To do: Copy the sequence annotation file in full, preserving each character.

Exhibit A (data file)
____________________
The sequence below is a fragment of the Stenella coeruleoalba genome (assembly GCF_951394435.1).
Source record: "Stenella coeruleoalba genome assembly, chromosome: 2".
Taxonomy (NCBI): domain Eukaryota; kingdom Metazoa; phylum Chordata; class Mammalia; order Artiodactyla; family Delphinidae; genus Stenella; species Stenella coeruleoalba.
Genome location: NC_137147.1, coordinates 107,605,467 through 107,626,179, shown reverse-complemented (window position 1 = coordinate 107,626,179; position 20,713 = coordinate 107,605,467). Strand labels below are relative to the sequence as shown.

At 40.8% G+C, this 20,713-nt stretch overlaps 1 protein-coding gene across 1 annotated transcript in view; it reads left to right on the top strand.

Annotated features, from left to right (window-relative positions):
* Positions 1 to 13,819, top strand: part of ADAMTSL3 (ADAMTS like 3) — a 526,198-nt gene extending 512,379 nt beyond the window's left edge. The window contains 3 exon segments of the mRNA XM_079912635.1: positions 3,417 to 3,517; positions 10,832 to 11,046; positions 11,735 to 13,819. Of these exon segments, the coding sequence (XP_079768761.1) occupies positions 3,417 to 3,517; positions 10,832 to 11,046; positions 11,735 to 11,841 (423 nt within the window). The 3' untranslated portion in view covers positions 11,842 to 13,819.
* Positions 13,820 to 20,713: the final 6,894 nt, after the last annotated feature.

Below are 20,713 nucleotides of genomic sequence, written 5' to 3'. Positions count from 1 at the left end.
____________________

The sequence below is a fragment of the Stenella coeruleoalba genome (assembly GCF_951394435.1).
Source record: "Stenella coeruleoalba genome assembly, chromosome: 2".
Taxonomy (NCBI): domain Eukaryota; kingdom Metazoa; phylum Chordata; class Mammalia; order Artiodactyla; family Delphinidae; genus Stenella; species Stenella coeruleoalba.
Genome location: NC_137147.1, coordinates 107,605,467 through 107,626,179, shown reverse-complemented (window position 1 = coordinate 107,626,179; position 20,713 = coordinate 107,605,467). Strand labels below are relative to the sequence as shown.

At 40.8% G+C, this 20,713-nt stretch overlaps 1 protein-coding gene across 1 annotated transcript in view; it reads left to right on the top strand.

Annotated features, from left to right (window-relative positions):
* Positions 1 to 13,819, top strand: part of ADAMTSL3 (ADAMTS like 3) — a 526,198-nt gene extending 512,379 nt beyond the window's left edge. The window contains 3 exon segments of the mRNA XM_079912635.1: positions 3,417 to 3,517; positions 10,832 to 11,046; positions 11,735 to 13,819. Of these exon segments, the coding sequence (XP_079768761.1) occupies positions 3,417 to 3,517; positions 10,832 to 11,046; positions 11,735 to 11,841 (423 nt within the window). The 3' untranslated portion in view covers positions 11,842 to 13,819.
* Positions 13,820 to 20,713: the final 6,894 nt, after the last annotated feature.

Below are 20,713 nucleotides of genomic sequence, written 5' to 3'. Positions count from 1 at the left end.